Organic mulch is the most common variety of mulch. Organic mulches originate from living materials. They can consist of herbs, leaves, straw, crushed bark, pine needles, or compost. Organic mulches help condition the soil, even inviting worms to aerate the soil naturally and helping to reduce soil compaction.
Organic mulches are often by-products of other industries, while inorganic mulches are made from non-natural or artificial materials. While the two types are at opposite ends of the spectrum, each has been used for aesthetic reasons and has its own advantages. Organic mulches are made from natural materials such as leaves, tree bark, grass clippings and pine needles. As organic mulch breaks down, it changes the structure and texture of the soil and gives it a lasting nutrient boost.
A layer of organic mulch is like a picnic for plants. Organic mulch is a material that is applied to the surface of the garden soil to protect plantations and improve soil structure. Mulch is considered organic if it is made from material that was formerly living plant matter. Examples of organic mulch include shredded leaves, compost, and crushed corn cobs.
In general, organic mulch provides more benefits to plants, but inorganic mulch doesn't necessarily harm plants either. You can apply mulch any time of the year, but it's more beneficial to spread it around root areas in mid-spring, as the soil warms up and the growing season begins. When trying to decide which mulch to use, it's best to see what type of mulch aligns with your gardening goals. When it comes to protecting soil, mulch is all the rage, but choosing between organic and inorganic mulch can be quite a difficult decision.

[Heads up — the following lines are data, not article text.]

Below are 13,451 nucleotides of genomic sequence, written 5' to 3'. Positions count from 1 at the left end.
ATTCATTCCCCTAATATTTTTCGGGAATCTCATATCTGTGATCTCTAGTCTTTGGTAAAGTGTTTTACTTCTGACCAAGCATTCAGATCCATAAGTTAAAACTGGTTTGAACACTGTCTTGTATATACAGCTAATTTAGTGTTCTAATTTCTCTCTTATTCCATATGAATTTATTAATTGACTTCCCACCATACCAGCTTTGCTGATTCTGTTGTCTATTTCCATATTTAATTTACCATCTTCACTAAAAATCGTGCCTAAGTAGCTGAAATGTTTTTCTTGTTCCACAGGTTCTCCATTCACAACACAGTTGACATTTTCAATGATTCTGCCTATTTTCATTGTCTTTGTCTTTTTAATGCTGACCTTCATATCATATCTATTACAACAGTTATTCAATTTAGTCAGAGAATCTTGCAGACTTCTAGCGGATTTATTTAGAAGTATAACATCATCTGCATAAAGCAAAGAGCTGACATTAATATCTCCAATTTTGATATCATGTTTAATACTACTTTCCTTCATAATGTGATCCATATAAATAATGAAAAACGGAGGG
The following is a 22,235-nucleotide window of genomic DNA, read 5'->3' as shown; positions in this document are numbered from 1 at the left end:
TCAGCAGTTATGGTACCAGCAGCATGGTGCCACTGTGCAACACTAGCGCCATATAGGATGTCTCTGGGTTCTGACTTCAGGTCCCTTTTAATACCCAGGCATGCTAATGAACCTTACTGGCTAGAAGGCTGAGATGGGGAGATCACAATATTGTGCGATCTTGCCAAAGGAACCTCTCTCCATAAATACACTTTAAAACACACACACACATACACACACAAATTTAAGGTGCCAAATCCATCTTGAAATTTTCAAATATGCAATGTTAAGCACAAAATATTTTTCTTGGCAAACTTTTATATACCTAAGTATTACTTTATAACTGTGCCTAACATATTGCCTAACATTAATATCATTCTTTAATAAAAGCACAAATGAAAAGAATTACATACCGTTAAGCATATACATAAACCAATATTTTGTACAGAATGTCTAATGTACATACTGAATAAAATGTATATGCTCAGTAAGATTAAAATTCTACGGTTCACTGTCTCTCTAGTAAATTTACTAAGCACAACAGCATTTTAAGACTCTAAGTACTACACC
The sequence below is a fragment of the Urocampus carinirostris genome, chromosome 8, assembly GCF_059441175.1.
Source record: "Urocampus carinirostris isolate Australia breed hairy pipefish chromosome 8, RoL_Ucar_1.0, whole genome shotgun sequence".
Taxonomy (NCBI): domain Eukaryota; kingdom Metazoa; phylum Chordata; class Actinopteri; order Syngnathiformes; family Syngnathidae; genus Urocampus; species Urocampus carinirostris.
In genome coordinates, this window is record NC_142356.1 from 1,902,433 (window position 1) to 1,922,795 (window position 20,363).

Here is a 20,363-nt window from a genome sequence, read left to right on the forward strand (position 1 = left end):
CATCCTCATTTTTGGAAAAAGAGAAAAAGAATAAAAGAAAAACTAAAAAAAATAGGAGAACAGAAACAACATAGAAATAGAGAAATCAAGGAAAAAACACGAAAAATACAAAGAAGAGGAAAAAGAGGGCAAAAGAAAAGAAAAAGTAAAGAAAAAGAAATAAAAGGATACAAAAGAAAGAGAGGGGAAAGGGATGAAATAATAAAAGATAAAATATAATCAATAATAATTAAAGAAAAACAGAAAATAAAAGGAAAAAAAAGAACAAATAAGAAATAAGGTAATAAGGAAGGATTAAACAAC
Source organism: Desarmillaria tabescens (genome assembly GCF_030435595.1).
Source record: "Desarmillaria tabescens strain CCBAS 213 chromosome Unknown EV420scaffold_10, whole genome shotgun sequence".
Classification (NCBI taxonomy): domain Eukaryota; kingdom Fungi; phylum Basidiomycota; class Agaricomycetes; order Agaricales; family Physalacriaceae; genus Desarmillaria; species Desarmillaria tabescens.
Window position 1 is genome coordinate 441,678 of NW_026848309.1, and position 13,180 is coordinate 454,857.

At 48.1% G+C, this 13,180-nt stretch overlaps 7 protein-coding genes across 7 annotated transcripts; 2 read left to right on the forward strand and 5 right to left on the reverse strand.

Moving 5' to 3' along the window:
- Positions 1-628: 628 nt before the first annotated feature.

Because organic mulch breaks down, you should replace it annually or every few years, depending on the covering material. While rocks, gravel, and black plastic mulches can heat plants (sometimes to lethal levels), organic mulches will keep the soil warm in winter and cool in summer. Organic mulch creates nutrient-rich soil that helps plants thrive, while inorganic mulch can last longer. Organic mulch protects plant roots and infuses nutrients into the soil, while inorganic mulch prevents weed growth and can give your home great curb appeal.
While inorganic mulch won't add nutrients to the soil, it won't temporarily deplete nitrogen levels like fresh wood mulch does. The best time to mulch is in early spring, before the weeds have germinated and most plants are inactive, although you can apply mulch at any time to soil that isn't frozen. Plastic and cloth mulches are generally used to prevent weed growth, while stone mulches give grass an elegant touch. Compost is a nutrient-rich mulch, but it works best as a thin layer around plants that can be covered with a different mulch.
While inorganic mulch doesn't provide any nutritional benefit to the soil like organic mulch does, there are other benefits to its use. Organic mulches, such as straw and grass clippings, can contain weed seeds, which is frustrating for homeowners who applied mulch to remove weeds. Inorganic mulches don't add nutrients to the soil, but they protect it from weeds and last longer than organic mulches.